As much as 3.3 million dogs enter shelters every year in the United States, according to the American Society for the Prevention of Cruelty to Animals (ASPCA)
Although that number has gone down considerably, there are still millions of dogs in shelters waiting for a forever home.
Adopting a rescue dog is not as easy as taking candy from a baby, but there are definite reasons you should adopt a rescue dog.
Here are our top 15 reasons for adopting a shelter dog.
1. If you adopt, you will be saving more than one life.
The biggest reason to adopt a rescue dog is that you will be saving a life and, most times, more than one life. As you adopt a dog, the freed up space will be put into good use of taking care of another dog to be saved. Viola! You have saved two lives.
2. Rescue Dogs are eager to follow your lead.
Sometime in 2016, a study carried out dubbed “Pet dogs vs. shelter dogs” appeared in the Journal of Veterinary Behavior. Researchers found that although pet dogs are better at following human pointing, shelter dogs “seem to be more socially driven to gaze and interact with humans.” Compared with pet dogs, they say it is likely due to the shelter dogs’ “generally limited and poor quality contact with humans.” With a rescue dog, you have a dog that’s waiting for you to lead while it follows your instructions and gesticulations.
3. Shelter Dogs are up to date on all their shots.
Shelter dogs are likely up to date on their shots than dogs from a breeder, depending on the shelter. They may already be vaccinated and microchipped (some shelters will charge a small fee for these services when you come for adoption); this means you can straight away start playing with your dog instead of booking a vet appointment.
5. You are fighting against puppy Mills.
Puppy mills are mass breeding facilities that often treat dogs inhumanely to cut costs and maximize profit.
6. Shelter dogs are massively loyal.
Many people are worried about connecting with a rescue dog, but rescue dogs have a lot of love to give. The bond you have with a shelter dog will make a covalent bond jealous. These animals love and appreciate you for saving them. Rescue dogs are known for being very loyal no matter what happens.
7. Some are already trained at the shelter.
Potty-training a dog is not an easy job, especially for a first-time dog owner. Bear it in mind that not all shelter dogs are house trained, but many are trained, making a shelter dog a good option for first-time dog owners or people who are not usually home for long hours.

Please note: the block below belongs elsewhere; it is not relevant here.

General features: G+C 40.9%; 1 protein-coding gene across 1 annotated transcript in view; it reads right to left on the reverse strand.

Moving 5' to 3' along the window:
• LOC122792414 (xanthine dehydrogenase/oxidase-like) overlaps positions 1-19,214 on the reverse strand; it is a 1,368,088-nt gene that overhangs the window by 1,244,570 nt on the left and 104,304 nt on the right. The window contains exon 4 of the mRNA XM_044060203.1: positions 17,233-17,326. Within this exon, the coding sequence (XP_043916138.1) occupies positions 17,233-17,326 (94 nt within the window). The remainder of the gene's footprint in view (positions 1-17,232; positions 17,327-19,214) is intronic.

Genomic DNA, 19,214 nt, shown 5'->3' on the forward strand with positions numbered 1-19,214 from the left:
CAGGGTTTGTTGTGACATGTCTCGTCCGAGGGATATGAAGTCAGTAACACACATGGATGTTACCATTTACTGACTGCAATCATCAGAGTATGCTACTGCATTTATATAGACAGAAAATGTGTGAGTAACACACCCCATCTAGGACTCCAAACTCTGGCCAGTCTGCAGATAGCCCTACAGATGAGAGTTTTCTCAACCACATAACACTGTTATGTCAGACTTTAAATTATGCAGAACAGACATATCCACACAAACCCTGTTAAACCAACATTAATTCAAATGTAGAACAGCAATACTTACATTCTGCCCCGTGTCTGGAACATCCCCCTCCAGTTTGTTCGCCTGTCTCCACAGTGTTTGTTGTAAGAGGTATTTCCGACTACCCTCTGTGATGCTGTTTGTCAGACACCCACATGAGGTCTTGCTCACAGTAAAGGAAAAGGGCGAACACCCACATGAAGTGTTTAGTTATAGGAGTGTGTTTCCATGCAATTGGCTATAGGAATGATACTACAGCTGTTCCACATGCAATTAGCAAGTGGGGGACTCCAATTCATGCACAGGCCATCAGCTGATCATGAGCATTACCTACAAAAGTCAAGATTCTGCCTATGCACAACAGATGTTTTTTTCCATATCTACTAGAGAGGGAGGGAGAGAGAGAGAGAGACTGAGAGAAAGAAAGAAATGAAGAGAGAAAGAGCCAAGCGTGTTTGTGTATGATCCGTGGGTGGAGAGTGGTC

You will be saving yourself from the routine cleaning of messes left by your dog by adopting a rescue and saving around $300 charged by dog training schools. Win-Win situation. Right?
8. You can find almost any breed you want at a low price.
Is your heart set on a specific breed?
Usually, dog breeds have varying prices, but the amount for purebred is generally astronomical. On the flip side, shelter dogs come at a relatively low cost.
9. You are giving a deserving animal a second chance at life.
To an extent, you have got to look at it beyond helping an animal in need. It’s excellent you are offering a rescue with the opportunity to find their voice to be themselves, which is an exciting thing to do – giving a second chance to an animal in a life where second chances are rare.
10. Shelter dogs keep you active and healthy.
Generally, dogs need to be walked often. The majority of dog owners walk their dogs up to three times a day. Walking outdoors has some unexpected benefits; both you and your puppy are likely to feel happier and healthier, having gotten the exercise. In particular, rescue dogs might not have always had someone to care for them by walking them regularly. As a result, you’ll probably feel extra motivated to take them for a lengthier stroll more often.
“More than 20 per cent of people who leave dogs in shelters adopted them from a shelter”, according to Nation Council on Pet Population Study and Policy.
Multiple studies have shown that a high percentage of the problem is that many people don’t know what they are getting into right from the start. Be 100 per cent sure that you have the time and energy to devote to a dog before adopting one.